I had promised Leo a treat after his appointment this morning, and he settled on a bag of barbecue chips. He reached up on his tiptoes to put it on the counter, and the salesclerk started ringing it up.
She glanced down at Leo, looked away, looked back. Then she leaned toward me. “Is he adopted?” she asked, almost whispering.
“Yes,” I said as I signed my credit card slip – embarrassed that I didn’t have $1.50 in cash. “Leo was born in China.” I waited to see if she would volunteer her own ethnicity – thinking she might also be Chinese-American.
“A boy from China!” she said loudly enough for my son and others to hear. “That is very unusual.”
“Well, actually, it’s not that uncommon,” I told her. “Many families adopt boys from China.”
“No,” she told me, and the authority came through in her voice. “In China everyone wants boys.”
I started trying to explain and then stopped myself. Because, although the adoption of boys from China is obviously close to my heart, my priority this morning was the 4-year-old standing by my side. He seemed bored with his mother’s chitchat, but he hears everything, understands almost as much, and I suspect this type of conversation raises questions for him.
What I would like to have explained to that well-intentioned salesclerk – and what I have tried to explain to countless others – is that there are girls in orphanages in China, but there are also many boys – especially those with special needs. I am not an expert and this is a very complicated issue. As I understand it, however, when a family’s entire livelihood depends on having a son who will grow to adulthood, birth families need to make what must be a heartbreaking decision about whether to raise a child who isn’t perfectly healthy. Concerns about minor or correctable medical issues are not that great for American families like ours who have health insurance and easy access to some of the world’s best health care.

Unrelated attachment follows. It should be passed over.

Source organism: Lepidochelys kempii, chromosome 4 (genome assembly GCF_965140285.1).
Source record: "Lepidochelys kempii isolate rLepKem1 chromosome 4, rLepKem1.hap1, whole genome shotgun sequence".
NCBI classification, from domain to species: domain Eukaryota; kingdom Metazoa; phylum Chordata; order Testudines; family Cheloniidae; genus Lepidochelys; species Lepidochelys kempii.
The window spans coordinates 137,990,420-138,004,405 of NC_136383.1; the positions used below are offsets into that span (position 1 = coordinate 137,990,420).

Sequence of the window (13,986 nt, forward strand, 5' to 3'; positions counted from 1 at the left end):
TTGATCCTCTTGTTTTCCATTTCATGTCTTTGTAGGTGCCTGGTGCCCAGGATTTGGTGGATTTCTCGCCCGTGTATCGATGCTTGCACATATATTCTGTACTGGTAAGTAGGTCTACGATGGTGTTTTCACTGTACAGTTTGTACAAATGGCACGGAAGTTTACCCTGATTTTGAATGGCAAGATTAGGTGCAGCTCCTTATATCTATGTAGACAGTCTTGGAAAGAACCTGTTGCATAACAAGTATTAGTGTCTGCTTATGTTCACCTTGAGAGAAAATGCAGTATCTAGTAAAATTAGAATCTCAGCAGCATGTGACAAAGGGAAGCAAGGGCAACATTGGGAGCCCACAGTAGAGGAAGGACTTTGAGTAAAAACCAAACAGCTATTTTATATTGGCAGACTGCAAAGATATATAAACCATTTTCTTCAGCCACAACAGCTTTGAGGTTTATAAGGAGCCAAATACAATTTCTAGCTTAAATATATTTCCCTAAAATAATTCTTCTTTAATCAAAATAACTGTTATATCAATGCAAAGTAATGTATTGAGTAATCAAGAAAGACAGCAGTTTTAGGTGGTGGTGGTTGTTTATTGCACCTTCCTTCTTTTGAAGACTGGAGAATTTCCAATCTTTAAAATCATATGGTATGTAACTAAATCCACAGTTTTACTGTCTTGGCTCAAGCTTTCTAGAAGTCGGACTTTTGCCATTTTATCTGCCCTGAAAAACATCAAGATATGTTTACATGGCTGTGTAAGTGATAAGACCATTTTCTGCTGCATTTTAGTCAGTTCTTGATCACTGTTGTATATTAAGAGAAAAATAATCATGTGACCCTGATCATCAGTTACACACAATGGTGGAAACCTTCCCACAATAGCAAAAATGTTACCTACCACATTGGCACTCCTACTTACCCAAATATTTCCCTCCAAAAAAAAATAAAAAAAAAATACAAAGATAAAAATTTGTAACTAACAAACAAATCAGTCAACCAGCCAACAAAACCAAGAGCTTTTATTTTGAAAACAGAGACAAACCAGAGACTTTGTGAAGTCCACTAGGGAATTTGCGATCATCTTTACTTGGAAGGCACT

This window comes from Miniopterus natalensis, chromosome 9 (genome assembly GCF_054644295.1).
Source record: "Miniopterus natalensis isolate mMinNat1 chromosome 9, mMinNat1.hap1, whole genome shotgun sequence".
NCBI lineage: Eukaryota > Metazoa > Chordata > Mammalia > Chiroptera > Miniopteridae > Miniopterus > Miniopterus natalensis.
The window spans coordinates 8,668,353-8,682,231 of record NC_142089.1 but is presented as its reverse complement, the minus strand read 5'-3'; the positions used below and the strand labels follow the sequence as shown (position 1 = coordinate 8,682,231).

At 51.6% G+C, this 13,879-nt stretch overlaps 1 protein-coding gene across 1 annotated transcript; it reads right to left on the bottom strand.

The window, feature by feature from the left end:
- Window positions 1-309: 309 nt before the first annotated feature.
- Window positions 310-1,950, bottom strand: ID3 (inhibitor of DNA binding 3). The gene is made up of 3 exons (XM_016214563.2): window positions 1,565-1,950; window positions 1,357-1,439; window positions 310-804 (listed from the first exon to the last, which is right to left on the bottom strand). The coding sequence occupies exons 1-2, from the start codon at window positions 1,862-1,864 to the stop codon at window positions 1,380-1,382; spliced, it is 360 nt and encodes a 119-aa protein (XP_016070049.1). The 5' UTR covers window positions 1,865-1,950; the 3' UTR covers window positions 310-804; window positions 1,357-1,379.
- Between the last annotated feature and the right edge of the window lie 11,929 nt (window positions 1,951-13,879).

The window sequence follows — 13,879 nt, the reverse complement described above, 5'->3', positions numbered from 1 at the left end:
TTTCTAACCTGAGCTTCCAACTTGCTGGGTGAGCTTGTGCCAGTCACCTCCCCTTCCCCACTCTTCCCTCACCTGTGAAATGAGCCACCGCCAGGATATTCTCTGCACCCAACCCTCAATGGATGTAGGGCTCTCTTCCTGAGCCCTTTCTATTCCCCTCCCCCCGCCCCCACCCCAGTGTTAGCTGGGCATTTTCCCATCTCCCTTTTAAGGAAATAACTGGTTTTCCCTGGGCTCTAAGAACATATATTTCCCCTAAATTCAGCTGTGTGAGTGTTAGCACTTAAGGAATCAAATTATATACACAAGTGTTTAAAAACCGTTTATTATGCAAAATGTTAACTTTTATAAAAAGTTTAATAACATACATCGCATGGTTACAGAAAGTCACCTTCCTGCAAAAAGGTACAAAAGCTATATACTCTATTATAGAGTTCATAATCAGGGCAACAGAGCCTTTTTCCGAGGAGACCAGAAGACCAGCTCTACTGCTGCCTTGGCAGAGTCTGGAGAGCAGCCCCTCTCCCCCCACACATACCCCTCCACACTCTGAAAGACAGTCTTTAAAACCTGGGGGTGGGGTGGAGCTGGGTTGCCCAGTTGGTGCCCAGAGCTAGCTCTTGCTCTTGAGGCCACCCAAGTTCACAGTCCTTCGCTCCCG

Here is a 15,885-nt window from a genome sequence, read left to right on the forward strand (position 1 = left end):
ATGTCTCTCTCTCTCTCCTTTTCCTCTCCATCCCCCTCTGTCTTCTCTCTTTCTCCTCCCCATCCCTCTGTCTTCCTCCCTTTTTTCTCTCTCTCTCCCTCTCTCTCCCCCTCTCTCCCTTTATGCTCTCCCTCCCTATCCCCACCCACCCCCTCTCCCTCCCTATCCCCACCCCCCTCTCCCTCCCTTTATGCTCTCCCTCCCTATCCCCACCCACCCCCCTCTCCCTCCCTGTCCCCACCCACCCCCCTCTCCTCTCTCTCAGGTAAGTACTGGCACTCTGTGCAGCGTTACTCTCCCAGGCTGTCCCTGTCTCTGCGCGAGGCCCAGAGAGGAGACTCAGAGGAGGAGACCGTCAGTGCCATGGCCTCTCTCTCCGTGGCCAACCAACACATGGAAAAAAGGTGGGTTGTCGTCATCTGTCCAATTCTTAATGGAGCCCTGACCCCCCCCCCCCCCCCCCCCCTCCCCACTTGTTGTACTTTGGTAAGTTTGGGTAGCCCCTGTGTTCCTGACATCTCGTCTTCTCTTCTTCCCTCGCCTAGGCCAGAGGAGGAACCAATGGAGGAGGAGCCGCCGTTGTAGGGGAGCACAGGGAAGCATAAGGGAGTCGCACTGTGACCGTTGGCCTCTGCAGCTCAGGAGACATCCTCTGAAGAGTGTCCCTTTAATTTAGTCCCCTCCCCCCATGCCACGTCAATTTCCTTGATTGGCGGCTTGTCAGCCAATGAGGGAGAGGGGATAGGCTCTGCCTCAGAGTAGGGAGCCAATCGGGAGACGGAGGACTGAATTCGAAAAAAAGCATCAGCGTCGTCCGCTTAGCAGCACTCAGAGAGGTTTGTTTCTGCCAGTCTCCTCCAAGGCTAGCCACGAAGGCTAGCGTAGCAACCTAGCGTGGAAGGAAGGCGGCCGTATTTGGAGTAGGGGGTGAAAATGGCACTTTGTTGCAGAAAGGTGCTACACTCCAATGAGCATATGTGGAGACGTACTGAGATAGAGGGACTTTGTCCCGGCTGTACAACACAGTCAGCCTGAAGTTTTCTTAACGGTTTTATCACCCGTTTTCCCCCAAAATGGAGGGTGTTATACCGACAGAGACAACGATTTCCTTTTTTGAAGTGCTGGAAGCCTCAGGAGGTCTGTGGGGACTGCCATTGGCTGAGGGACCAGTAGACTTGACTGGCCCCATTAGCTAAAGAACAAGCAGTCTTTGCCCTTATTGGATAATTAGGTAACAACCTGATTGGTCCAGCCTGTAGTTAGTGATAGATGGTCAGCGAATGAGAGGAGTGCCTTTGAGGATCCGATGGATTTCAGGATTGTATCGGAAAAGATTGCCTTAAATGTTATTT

And there just aren’t as many girls available for international adoption in China. Families are likely gender selecting and aborting the girls before they are born. At the same time, more Chinese families are adopting healthy orphaned girls and raising them in their homeland. Orphaned boys, however, are, for the most part, not adopted within China. On our trip to adopt Daniel, one of our Chinese guides explained to us that an orphaned boy can have no future in China because no woman will marry a man without a lineage.
Add to this complex question the fact that most families adopting from any country want to adopt girls. Back in 2008 when our social worker asked us our gender preference, John and I were speechless. We couldn’t think of anything we cared about less. We just wanted to become parents. We let God decide, and he chose us to parent our two wonderful sons.
As I was standing at the cash register this morning, wondering how to respond or whether to extricate myself, I could tell the salesclerk was admiring my handsome son, who was standing and waiting politely for his chips. “You are very lucky,” she said with a smile.
And there I will agree with her – wholeheartedly.
We are lucky – luckier than she will ever know and far luckier than we deserve – to be the parents of our two sons.